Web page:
Industrial development therefore occurred in thrusts of innovation. Phases of substantial new developments with “disruptive technologies” alternated in the long term with phases of the improved efficiency of the existing standards (sustaining technologies) of basic innovations, which could slowly be perfected while maintaining current business models. A distinction is made, therefore, between sustaining and disruptive technological developments. Sustaining developments refer to the operative further development of existing applications. Disruptive technological developments redefine the status quo of all market participants and create new applications (Christensen 1997). The response profiles of established companies can exhibit both sustaining and disruptive technological developments.

Fig. 4.4 Customer groups in the digital age (Source PWC 2013)

The following phases are distinguished:

• In the development phase, new applications are created on the basis of revolutionary technological developments, which lead to further new product innovations.

• In the transitional phase, progressive standardisation allows increased concentration on product improvements. The product innovation rate sinks with a growing process innovation rate. Product variety declines. Dominant product types evolve.[1]

• In the specialisation phase the innovation rates of both products and processes decline. Management focus is placed on cost reduction, productivity improvement and capacity utilisation.

According to the evolutionary theory of institutional survival, the most efficient company in each phase will prevail on the market during that respective phase; the less efficient companies will be pushed successively out of the market. Efficiency in the economic system can be explained by technological advances, as being a result of dismantling behavioural constraints (e.g., deregulation) or by increasing competitive pressure. Specifically this means the elimination of too high margins and profits, from an efficiency perspective, due to the intermediation systems— customers are optimally informed, can compare services, and thus pay the economically justifiable price for the effective provision of the service, without additional premiums due to a lack of information (North 1990; Bisignano 1998).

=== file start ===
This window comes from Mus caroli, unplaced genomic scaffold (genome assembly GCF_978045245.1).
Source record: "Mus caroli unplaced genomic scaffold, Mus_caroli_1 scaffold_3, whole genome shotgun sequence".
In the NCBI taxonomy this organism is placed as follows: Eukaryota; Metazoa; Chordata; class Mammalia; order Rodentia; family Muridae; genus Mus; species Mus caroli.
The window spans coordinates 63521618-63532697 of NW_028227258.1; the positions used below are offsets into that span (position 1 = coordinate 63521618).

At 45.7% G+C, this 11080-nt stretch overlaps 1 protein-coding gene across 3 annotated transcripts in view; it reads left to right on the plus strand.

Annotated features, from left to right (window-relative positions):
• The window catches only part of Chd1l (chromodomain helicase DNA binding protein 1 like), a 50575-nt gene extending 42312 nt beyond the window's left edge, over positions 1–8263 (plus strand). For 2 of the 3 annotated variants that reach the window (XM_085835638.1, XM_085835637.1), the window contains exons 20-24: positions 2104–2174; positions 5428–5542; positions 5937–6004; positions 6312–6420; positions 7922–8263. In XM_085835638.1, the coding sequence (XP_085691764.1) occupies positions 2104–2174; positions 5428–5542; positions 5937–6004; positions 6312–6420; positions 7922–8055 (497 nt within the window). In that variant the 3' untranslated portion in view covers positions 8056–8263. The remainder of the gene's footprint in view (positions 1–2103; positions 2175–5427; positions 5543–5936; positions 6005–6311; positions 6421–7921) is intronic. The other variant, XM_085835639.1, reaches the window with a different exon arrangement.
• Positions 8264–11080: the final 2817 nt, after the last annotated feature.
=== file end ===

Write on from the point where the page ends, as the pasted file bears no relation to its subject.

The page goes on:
If we view innovation processes from a product perspective, it becomes clear that in the case of increasing revenues it is not the best technology that wins through on the market, but rather a quickly developed solution that creates path dependency.[2]

Solutions that are technologically perfect but have been developed later can no longer prevail. The speed of innovation development and the implementation of the innovation in concrete products are key to the successful evolution of technological developments and institutions (Arthur 1990).

In the process, the substantial new developments are often devised by market entrants who have no existing product or process infrastructure. Frequently the fundamental significance of a disrupting technological development—one speaks of a “killer application” (Downes and Mui 1998, p. 4)[3]—is not apparent to established market participants at the time of development,[4] as is the case today in banking.

The main reason for the disappearance of companies is that they cling to their strategy of gradually improving existing products or processes. Such an improvement to the efficiency and quality of existing products to maintain attractiveness and extend life cycles is known as a “burst of improvement”. The motivation for this behaviour has been identified as the economic and emotional bond (Utterback 1994) that arises from investments that have already been made in the existing production plants and processes.